I just so a forum post on how to create a new Linux distro for one's familly and friends. I think it's greate to be able to tailored GNU/Linux to one's need, but I also think that nowadays, we are often confronted to too much of this... or too many of that, and we end up in a deadlocks [when making no choice is the best option].
There's a brilliant explanation of this phenomena by Barry Schwartz. Here's a link to access the video on Google because embedding doesn't seem to work here...
In the mean time, I can add that I am not a supporter of uniformity. I think diversity is great, but where it really matters.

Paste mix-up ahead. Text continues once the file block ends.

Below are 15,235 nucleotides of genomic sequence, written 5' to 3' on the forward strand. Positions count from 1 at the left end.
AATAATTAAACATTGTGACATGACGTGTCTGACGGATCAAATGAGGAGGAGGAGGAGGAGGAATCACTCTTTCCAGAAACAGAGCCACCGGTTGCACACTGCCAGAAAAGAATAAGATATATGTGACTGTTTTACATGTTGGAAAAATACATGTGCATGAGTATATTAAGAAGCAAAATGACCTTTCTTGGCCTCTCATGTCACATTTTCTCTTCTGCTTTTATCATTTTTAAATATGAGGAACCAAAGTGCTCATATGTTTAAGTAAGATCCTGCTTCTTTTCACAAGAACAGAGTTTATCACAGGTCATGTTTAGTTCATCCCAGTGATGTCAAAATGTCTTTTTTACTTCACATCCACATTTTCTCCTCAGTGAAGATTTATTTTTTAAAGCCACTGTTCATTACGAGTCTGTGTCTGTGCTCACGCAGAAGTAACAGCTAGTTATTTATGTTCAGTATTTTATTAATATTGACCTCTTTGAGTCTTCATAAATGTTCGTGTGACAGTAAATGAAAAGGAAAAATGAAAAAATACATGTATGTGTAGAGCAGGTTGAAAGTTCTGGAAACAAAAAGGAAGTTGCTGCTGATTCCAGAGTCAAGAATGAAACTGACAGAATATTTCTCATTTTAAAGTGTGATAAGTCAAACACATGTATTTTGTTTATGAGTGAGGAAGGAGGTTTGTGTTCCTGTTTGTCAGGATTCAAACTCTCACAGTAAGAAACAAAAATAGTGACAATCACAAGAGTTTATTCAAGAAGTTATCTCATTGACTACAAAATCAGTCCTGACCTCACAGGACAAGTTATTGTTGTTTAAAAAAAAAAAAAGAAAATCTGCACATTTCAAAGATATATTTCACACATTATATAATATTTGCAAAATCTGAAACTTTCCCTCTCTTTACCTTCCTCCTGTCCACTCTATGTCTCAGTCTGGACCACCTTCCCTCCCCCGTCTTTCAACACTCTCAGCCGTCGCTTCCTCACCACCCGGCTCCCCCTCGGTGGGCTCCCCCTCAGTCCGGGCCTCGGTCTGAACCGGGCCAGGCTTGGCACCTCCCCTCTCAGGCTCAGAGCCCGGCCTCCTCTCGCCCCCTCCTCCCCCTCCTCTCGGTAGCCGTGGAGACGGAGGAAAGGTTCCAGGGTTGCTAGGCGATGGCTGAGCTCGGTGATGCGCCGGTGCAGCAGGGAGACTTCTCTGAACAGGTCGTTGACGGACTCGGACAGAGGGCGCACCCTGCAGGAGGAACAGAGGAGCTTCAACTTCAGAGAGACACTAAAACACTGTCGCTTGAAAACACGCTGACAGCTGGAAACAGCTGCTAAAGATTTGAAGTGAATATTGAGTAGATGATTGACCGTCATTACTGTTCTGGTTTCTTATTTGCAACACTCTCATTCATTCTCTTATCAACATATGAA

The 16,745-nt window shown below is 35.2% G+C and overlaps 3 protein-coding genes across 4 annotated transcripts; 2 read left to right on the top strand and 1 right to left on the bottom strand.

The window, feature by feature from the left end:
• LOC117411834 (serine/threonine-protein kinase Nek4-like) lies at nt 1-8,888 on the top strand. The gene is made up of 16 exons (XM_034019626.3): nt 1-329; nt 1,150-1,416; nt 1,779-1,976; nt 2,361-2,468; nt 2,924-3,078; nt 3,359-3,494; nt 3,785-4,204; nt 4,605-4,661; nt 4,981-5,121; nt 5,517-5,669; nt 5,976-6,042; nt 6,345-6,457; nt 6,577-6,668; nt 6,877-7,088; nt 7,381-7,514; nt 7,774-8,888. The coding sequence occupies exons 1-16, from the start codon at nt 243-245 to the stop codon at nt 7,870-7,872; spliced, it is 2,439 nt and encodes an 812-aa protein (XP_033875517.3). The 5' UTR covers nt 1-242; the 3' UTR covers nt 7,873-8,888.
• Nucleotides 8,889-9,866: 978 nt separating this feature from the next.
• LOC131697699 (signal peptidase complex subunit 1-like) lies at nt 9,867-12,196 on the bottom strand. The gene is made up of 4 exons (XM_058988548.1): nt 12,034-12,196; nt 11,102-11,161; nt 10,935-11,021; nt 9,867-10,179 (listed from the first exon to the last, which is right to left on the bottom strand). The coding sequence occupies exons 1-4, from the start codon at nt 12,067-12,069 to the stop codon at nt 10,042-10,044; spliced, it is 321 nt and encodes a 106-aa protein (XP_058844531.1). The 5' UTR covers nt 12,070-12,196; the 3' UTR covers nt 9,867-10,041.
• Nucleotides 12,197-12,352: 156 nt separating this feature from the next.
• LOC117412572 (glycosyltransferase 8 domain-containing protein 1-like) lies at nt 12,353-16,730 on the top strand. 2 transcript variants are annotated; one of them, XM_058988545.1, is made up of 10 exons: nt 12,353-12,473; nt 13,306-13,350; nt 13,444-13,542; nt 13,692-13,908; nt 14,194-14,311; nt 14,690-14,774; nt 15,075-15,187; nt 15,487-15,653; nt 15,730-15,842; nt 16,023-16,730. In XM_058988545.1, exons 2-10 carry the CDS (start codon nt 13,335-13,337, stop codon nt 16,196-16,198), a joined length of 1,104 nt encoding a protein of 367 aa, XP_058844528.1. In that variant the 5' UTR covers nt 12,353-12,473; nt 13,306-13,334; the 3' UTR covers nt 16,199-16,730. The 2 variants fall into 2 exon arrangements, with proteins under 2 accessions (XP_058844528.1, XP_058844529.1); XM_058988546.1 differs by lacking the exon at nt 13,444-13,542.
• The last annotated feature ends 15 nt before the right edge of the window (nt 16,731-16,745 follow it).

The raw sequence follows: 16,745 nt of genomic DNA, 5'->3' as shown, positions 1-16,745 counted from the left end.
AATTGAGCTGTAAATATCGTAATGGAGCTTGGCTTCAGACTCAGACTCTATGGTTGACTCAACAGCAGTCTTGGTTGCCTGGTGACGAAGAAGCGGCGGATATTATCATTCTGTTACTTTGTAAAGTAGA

In China there's a fair few languages that are really different, and special (for historical reasons) and there's a lot of dialects that spawns from these main language families. So far so good, but then it gets really messy when people start counting the local version of a given dialect... which only differ slightly from the next town dialiect because of favoured accentuation.
I think the same is true for programming languages andLinux distribution: having main famillies [deb vs rpm], and subs is fine, but when we start getting personalised versions that don't really add value, then it's time to stop counting.